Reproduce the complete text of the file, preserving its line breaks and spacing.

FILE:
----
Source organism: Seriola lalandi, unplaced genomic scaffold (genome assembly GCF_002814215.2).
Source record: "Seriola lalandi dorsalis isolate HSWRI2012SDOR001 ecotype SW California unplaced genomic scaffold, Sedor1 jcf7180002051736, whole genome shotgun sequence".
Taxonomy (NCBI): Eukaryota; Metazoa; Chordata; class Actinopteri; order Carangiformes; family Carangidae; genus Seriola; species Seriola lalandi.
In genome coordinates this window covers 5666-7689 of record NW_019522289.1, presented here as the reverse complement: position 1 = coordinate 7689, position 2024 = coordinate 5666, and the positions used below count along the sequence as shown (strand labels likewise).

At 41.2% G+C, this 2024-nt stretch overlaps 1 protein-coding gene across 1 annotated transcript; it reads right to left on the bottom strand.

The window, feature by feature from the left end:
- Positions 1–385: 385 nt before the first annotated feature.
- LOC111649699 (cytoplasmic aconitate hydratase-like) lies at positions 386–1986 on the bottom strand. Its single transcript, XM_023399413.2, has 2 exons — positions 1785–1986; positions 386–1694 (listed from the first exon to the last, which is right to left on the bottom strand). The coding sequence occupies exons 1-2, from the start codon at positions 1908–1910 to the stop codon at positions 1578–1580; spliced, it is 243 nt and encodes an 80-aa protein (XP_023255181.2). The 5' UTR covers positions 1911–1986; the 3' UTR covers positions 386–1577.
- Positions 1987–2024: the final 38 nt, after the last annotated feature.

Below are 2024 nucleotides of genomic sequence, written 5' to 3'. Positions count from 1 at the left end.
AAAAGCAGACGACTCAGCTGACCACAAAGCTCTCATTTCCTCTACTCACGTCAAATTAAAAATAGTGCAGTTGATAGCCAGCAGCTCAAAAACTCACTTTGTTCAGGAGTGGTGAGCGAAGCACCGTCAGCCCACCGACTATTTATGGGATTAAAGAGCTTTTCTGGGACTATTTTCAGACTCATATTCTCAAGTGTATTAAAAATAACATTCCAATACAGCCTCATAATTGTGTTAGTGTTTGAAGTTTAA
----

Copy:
Source organism: Seriola lalandi, unplaced genomic scaffold (genome assembly GCF_002814215.2).
Source record: "Seriola lalandi dorsalis isolate HSWRI2012SDOR001 ecotype SW California unplaced genomic scaffold, Sedor1 jcf7180002051736, whole genome shotgun sequence".
Taxonomy (NCBI): Eukaryota; Metazoa; Chordata; class Actinopteri; order Carangiformes; family Carangidae; genus Seriola; species Seriola lalandi.
In genome coordinates this window covers 5666-7689 of record NW_019522289.1, presented here as the reverse complement: position 1 = coordinate 7689, position 2024 = coordinate 5666, and the positions used below count along the sequence as shown (strand labels likewise).

At 41.2% G+C, this 2024-nt stretch overlaps 1 protein-coding gene across 1 annotated transcript; it reads right to left on the bottom strand.

The window, feature by feature from the left end:
- Positions 1–385: 385 nt before the first annotated feature.
- LOC111649699 (cytoplasmic aconitate hydratase-like) lies at positions 386–1986 on the bottom strand. Its single transcript, XM_023399413.2, has 2 exons — positions 1785–1986; positions 386–1694 (listed from the first exon to the last, which is right to left on the bottom strand). The coding sequence occupies exons 1-2, from the start codon at positions 1908–1910 to the stop codon at positions 1578–1580; spliced, it is 243 nt and encodes an 80-aa protein (XP_023255181.2). The 5' UTR covers positions 1911–1986; the 3' UTR covers positions 386–1577.
- Positions 1987–2024: the final 38 nt, after the last annotated feature.

Below are 2024 nucleotides of genomic sequence, written 5' to 3'. Positions count from 1 at the left end.
AAAAGCAGACGACTCAGCTGACCACAAAGCTCTCATTTCCTCTACTCACGTCAAATTAAAAATAGTGCAGTTGATAGCCAGCAGCTCAAAAACTCACTTTGTTCAGGAGTGGTGAGCGAAGCACCGTCAGCCCACCGACTATTTATGGGATTAAAGAGCTTTTCTGGGACTATTTTCAGACTCATATTCTCAAGTGTATTAAAAATAACATTCCAATACAGCCTCATAATTGTGTTAGTGTTTGAAGTTTAA